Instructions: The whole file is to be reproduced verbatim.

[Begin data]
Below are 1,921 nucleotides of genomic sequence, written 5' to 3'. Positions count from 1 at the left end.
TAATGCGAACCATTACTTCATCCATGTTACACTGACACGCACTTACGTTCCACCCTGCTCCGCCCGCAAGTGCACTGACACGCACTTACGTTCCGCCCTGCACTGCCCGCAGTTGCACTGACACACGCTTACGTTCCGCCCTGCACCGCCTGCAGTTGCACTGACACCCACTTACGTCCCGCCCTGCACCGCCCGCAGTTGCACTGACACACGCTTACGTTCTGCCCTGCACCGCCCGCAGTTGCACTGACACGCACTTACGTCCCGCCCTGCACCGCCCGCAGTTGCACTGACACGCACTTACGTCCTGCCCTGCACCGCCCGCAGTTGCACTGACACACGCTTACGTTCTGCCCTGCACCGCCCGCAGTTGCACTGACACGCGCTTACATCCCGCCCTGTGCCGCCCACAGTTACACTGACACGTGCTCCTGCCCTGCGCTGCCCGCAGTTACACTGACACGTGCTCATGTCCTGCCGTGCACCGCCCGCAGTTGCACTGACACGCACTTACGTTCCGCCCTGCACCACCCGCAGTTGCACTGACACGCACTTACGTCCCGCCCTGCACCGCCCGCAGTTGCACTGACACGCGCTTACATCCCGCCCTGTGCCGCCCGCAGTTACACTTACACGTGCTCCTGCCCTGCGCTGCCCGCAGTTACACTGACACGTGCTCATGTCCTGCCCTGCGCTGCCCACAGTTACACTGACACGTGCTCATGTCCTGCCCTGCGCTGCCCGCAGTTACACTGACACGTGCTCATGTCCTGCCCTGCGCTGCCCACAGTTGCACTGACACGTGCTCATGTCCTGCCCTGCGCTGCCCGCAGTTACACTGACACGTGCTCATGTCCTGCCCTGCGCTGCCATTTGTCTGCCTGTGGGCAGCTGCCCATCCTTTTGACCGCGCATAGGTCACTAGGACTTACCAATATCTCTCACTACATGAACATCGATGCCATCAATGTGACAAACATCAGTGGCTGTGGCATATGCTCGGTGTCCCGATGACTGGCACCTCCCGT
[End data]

Below are 1,921 nucleotides of genomic sequence, written 5' to 3'. Positions count from 1 at the left end.
TAATGCGAACCATTACTTCATCCATGTTACACTGACACGCACTTACGTTCCACCCTGCTCCGCCCGCAAGTGCACTGACACGCACTTACGTTCCGCCCTGCACTGCCCGCAGTTGCACTGACACACGCTTACGTTCCGCCCTGCACCGCCTGCAGTTGCACTGACACCCACTTACGTCCCGCCCTGCACCGCCCGCAGTTGCACTGACACACGCTTACGTTCTGCCCTGCACCGCCCGCAGTTGCACTGACACGCACTTACGTCCCGCCCTGCACCGCCCGCAGTTGCACTGACACGCACTTACGTCCTGCCCTGCACCGCCCGCAGTTGCACTGACACACGCTTACGTTCTGCCCTGCACCGCCCGCAGTTGCACTGACACGCGCTTACATCCCGCCCTGTGCCGCCCACAGTTACACTGACACGTGCTCCTGCCCTGCGCTGCCCGCAGTTACACTGACACGTGCTCATGTCCTGCCGTGCACCGCCCGCAGTTGCACTGACACGCACTTACGTTCCGCCCTGCACCACCCGCAGTTGCACTGACACGCACTTACGTCCCGCCCTGCACCGCCCGCAGTTGCACTGACACGCGCTTACATCCCGCCCTGTGCCGCCCGCAGTTACACTTACACGTGCTCCTGCCCTGCGCTGCCCGCAGTTACACTGACACGTGCTCATGTCCTGCCCTGCGCTGCCCACAGTTACACTGACACGTGCTCATGTCCTGCCCTGCGCTGCCCGCAGTTACACTGACACGTGCTCATGTCCTGCCCTGCGCTGCCCACAGTTGCACTGACACGTGCTCATGTCCTGCCCTGCGCTGCCCGCAGTTACACTGACACGTGCTCATGTCCTGCCCTGCGCTGCCATTTGTCTGCCTGTGGGCAGCTGCCCATCCTTTTGACCGCGCATAGGTCACTAGGACTTACCAATATCTCTCACTACATGAACATCGATGCCATCAATGTGACAAACATCAGTGGCTGTGGCATATGCTCGGTGTCCCGATGACTGGCACCTCCCGT